On a lighter note we spotted these wild deer grazing in the field just outside St Mere Eglise.
Apologies for the turned photo.
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Old 03-11-2016, 11:26 PM   #5
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Irish, great photos and narrative of an area that someday I WILL visit. I have a few things I need to do first but then it's off across the pond to see what side of the world.


Thanks for taking us along on your journey.
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Old 03-11-2016, 11:51 PM   #6
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Entertained by a Lodi, CA winemaker (and boat lover) while in a hurry to imbide: a joy:

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Old 03-12-2016, 01:35 AM   #7
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GFC,
I have to be careful in case I bore people of a younger generation but anyone with any interest can easily spend a leisurely week just along the Cherbourg peninsula alone.
We travel that way to catch the Irish ferries cruise ferry from Cherbourg direct to Rosslare in Ireland and I'm happy to make the post interesting for as many people as possible.
Markpierce, I can see your gonna fit right in France as you appreciate being out in the sun with food, wine and good company.
France boasts the largest vineyard in the world with 50 million hectares of vineyards and, err maybe I shouldn't tell, but it exports some of it's heavier reds to America fortify the lighter California wines.
The reds we drink as much as possible to dull the mind from the complete a*****s in government. Apologies for being political.
Here of course you can travel by boat along the canal, moor up to the bank and just dander into the vineyards and sample the grapes 'au naturel'.
I don't know if you get migrating birds passing through your vineyards in California as we do down here but when the machines have passed to harvest the grapes from the vines, they always miss some grapes, these ripen so much the sugar content slowly turns to alcohol.
Migrating flocks of birds stop off for a while to fatten themselves feeding on these alcohol rich grapes before the long sea crossing over the Med to North Africa.
One of the funniest sites is a flock of tipsy birds, they gorge so much on these they're falling about like a group of sailors on shore leave and can't take off until they sober up.
When they finally get airborne, DON'T LOOK UP !
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Old 03-14-2016, 12:27 PM   #8
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Rambler, great stuff! Keep it up! My kind of trip. I understand from a Scottish friend that as children they'd ferment old oats to feed to wild geese to make them drunk and easy to catch! They wouldn't have had access to grapes in the Outer Hebrides... Cheers!


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Old 03-14-2016, 03:01 PM   #9
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Ah ! the canny scots !
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Old 03-14-2016, 03:18 PM   #10
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To try and help to put things in perspective I've attached a map of the European waterways to give you an overview.
Altogether there are 45,000 miles of rivers and canals which are navigable and with such a plethora of choices as to where to cruise ensures there's something to suit everyone's taste.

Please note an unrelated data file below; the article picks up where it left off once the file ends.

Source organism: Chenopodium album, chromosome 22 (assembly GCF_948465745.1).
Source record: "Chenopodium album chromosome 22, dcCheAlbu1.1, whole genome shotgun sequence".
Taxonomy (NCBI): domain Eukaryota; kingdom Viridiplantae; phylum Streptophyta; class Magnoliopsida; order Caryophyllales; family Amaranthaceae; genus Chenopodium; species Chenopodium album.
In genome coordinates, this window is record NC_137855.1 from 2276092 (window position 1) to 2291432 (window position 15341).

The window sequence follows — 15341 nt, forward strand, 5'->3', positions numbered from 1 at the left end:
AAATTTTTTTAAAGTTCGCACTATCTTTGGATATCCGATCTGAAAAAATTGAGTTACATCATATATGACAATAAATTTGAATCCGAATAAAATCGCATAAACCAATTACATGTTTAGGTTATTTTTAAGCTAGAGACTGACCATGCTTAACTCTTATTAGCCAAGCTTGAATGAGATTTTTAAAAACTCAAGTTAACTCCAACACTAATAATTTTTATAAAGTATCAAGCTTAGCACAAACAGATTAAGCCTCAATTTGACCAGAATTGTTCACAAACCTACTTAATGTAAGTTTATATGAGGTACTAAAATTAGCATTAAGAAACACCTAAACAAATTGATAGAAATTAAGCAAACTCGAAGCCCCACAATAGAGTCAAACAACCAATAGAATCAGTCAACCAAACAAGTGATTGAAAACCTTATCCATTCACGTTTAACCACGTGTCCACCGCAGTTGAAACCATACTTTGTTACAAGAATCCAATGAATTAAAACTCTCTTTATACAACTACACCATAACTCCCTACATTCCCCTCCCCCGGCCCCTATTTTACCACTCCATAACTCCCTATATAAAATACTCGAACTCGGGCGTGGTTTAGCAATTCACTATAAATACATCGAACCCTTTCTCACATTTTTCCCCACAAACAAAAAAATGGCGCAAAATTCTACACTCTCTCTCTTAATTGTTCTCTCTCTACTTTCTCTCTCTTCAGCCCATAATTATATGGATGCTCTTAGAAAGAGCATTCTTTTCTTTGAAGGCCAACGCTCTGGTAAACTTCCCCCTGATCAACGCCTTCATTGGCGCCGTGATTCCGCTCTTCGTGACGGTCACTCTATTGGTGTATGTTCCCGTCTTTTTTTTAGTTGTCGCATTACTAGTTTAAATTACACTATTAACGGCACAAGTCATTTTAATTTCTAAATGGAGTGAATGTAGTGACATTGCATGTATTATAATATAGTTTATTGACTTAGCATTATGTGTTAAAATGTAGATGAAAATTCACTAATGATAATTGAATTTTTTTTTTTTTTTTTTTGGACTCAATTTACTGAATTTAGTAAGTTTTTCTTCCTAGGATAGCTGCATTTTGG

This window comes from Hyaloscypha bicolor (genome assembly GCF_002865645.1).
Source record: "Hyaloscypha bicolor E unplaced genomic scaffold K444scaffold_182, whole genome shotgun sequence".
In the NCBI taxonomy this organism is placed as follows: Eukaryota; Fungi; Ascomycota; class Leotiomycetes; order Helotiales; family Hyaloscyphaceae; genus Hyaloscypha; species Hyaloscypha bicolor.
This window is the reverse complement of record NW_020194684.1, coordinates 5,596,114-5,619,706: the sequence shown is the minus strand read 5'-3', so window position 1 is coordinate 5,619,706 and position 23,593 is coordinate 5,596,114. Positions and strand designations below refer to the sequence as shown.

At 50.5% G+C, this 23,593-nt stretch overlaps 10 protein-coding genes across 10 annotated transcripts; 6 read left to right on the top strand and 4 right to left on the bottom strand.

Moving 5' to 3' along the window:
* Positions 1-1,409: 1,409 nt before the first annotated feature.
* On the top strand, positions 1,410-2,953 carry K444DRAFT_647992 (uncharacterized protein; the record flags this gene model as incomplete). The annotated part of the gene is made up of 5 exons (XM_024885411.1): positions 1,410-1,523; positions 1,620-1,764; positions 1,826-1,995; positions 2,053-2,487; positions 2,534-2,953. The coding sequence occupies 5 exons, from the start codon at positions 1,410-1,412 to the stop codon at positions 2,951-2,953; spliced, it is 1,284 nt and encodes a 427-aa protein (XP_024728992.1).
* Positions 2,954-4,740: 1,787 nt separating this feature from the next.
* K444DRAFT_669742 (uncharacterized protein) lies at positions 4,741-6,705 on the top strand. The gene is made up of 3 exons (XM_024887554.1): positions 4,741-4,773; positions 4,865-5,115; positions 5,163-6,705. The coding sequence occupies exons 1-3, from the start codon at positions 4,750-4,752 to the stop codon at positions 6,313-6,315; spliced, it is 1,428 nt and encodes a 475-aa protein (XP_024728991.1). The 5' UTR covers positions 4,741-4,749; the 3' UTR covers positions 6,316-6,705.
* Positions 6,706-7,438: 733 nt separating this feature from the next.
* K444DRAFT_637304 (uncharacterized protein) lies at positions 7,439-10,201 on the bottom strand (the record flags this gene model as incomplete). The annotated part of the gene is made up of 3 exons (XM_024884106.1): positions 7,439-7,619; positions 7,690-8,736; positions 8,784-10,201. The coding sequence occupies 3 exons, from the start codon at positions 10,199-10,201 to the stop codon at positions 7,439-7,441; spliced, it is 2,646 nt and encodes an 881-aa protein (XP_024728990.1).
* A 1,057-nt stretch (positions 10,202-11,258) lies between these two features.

I will post an individual map of countries we pass through on our journey.
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Old 03-14-2016, 05:20 PM   #11
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Wow, if I'm seeing the map correctly, it looks like one can cruise from the English Channel across Europe to the Black Sea?
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Old 03-14-2016, 06:17 PM   #12
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Hi MrJim.
Yes indeed you can, however the lower reaches of the Danube would be 'challenging', it's a bit like the Wild West down there and light fingered natives abound. I know of people in barges who've tried it and had to turn back.
On the European canal system you can cruise from the Med up to Russia, the Atlantic (read 'How to Cruise Between Two Sea's' on Amazon kindle, the Black sea. North sea, English channel, Baltic sea.
It's such an amazing and diverse system and over the coming months we cannot hope to physically (and financially) cover it all but we will cover enough to whet your appetite.
Likewise we envy you the ICW, I think the older and more informed we get the more we have the burning desire to explore.
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Old 03-15-2016, 12:39 PM   #13
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Thanks for sharing your trip! Loved the last thread and am looking forward to this one evolving!
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Old 03-18-2016, 03:20 PM   #14
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Did you read the post last year called 'Ireland to the Mediterranean Part 1' ? ?
On page five I related the story of the evacuation of the British army from the beaches at Dunkirk by the Winston Churchill's flotilla of 'Little Ships'.
During the winter months I spent some tracking down any surviving 'Little Ships' to get you a photo, I nearly missed her, she's called Omega and lo and behold she's moored in the South of France. Here she's seen with a winter cover.